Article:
Musty Loc Syndrome- Freshen up your Scalp
Funky sour musty danky sticky loc scalp. You best get onto that before it gets out of hand. Not enough thorough cleansing of your scalp is going to cause this problem –but it's a mistake that can be fixed yourself, if you catch it early enough.
I know I have written about scalp issues a lot. Like here, and here. But it's important! For those who insist on not washing your locs for extended periods of time, I'm going to tell you the real deal. It's unhygenic, stinky germy and nasty. Your scalp is your body and you need to wash it. Think you may have a problem? Do you have musty locs? You can ask a friend to sniff your head. If you don't want to do that, take a cotton makeup remover pad and rub the scalp at back of your head with it -- hold it there for a while to absorb, then bring it to your nose. If what you smell is neutral or sweet, you're good. But if you smell something funky, it's not good. And everyone else next to you can smell it too. (horror of horrors).
Well-maintained locs are beautiful things to behold. They are supple, soft and consist of interwoven, entangled structured strands. It doesn't matter how you wear your locs, cultivated or freeform, healthy locs are not maintenance-free and require you to pay attention to hygiene.
Sebum is good. Sebum buildup is not.
No matter what loc style you wear, your scalp continues to protect and balance itself by producing sebum, a waxy substance that repels bacteria and dirt for short periods. This sebum is meant to be washed away regularly, as your follicles produce it daily. If you don't remove it, it will build up and trap bacteria and dirt. It will also trap any product you use on your locs and bind it up... doing the opposite of what it is supposed to do.
This process can cause scalp irritation, itchiness, dandruff and eventually it will begin to produce a musty smell as it builds up. This bacteria-laden wax will then migrate into your locs and grow mildew or mold, causing funk, damage and breakage.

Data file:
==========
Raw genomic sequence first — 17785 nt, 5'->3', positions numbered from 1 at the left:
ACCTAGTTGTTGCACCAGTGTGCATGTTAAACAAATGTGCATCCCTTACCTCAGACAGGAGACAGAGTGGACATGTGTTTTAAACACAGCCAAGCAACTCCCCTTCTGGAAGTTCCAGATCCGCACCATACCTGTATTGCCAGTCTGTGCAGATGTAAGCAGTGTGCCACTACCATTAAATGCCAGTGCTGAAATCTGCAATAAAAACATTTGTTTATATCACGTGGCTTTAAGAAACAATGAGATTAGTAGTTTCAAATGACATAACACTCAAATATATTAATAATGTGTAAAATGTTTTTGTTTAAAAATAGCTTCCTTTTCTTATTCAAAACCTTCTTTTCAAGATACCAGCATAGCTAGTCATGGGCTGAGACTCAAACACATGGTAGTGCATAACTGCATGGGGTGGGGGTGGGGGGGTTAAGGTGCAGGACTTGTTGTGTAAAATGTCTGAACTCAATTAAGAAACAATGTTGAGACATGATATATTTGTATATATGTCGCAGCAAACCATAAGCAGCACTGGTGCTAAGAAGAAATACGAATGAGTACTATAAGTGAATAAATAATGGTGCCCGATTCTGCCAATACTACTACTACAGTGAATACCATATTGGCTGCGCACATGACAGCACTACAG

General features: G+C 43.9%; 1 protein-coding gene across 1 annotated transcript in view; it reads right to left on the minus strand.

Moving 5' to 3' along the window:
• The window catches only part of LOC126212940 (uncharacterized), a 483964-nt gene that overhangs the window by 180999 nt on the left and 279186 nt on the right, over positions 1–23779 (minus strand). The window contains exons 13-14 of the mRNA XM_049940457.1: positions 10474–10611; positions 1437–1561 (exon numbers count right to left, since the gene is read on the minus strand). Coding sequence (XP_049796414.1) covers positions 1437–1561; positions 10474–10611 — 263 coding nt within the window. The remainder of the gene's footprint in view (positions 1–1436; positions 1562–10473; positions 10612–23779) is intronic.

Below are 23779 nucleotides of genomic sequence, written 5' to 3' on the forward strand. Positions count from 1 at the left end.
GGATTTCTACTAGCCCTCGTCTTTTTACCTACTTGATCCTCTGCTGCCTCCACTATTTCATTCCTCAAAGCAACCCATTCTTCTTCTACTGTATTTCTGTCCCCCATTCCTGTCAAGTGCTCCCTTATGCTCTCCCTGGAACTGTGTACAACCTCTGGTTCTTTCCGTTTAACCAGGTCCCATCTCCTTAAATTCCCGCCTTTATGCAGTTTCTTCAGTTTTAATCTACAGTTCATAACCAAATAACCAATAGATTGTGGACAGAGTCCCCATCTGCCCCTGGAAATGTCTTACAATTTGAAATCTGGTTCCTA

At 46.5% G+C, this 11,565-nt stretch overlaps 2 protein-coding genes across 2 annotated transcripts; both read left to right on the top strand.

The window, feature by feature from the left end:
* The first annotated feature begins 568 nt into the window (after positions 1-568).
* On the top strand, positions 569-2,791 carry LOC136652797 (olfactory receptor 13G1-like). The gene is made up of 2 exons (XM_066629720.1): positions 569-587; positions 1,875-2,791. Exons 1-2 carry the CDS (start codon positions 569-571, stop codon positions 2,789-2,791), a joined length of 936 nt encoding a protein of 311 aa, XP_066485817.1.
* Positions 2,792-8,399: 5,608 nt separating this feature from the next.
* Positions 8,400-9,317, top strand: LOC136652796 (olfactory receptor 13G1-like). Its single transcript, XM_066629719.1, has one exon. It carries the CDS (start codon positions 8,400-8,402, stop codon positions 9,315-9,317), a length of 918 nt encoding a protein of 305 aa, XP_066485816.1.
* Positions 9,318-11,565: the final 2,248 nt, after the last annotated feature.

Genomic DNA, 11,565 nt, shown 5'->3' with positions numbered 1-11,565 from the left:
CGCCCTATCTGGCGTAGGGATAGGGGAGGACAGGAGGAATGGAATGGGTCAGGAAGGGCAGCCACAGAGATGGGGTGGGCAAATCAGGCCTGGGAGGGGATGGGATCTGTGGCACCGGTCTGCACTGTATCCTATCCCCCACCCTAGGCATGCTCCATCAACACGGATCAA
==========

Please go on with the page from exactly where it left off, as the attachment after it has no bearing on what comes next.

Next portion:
If you are just starting locs, get into the habit of using a dry shampoo or ready-made scalp cleanser like witch hazel, tea tree or apple cider vinegar to cleanse your scalp between washings. Take special care to get deep into the hair at the base of your locs, to dissolve all buildup at that base. If you pinch and rub the base of your loc between your index finger and thumb you will feel the slippery texture of buildup (if it's there). Work it out and rinse it out as completely as you can.
If you have already made the mistake of allowing your sebum to migrate into your locs and build up inside, you will need to employ more drastic measures to rid your locs of this buildup.
The process is simple.
Start with a strong, lathering clarifying shampoo and give your scalp and locs a decent soaking.
Squeeze the shampoo through each loc. Rinse and press the water and out of your locs with a deep, deep warm water rinse until the shampoo is gone then check the water. Is it cloudy? If it is, great! You have removed some buildup. But you need to do more. Check by squeezing a wet loc between your fingers and see if any cloudy water is squeezed out. If it's clear, you may have removed it all.
If you see cloudy water, shampoo it again and until the water runs clear when squeezed out of your locs.
Allow your locs to dry either naturally in a warm environment or using a gently air flow dryer to speed it up or if you are in a cool environment. Do not pull your locs together in a bun or ponytail while wet, just let them dry loose, fully and completely.
Now enjoy your fresh, clean locs and start a retwist and tighten if you cultivate.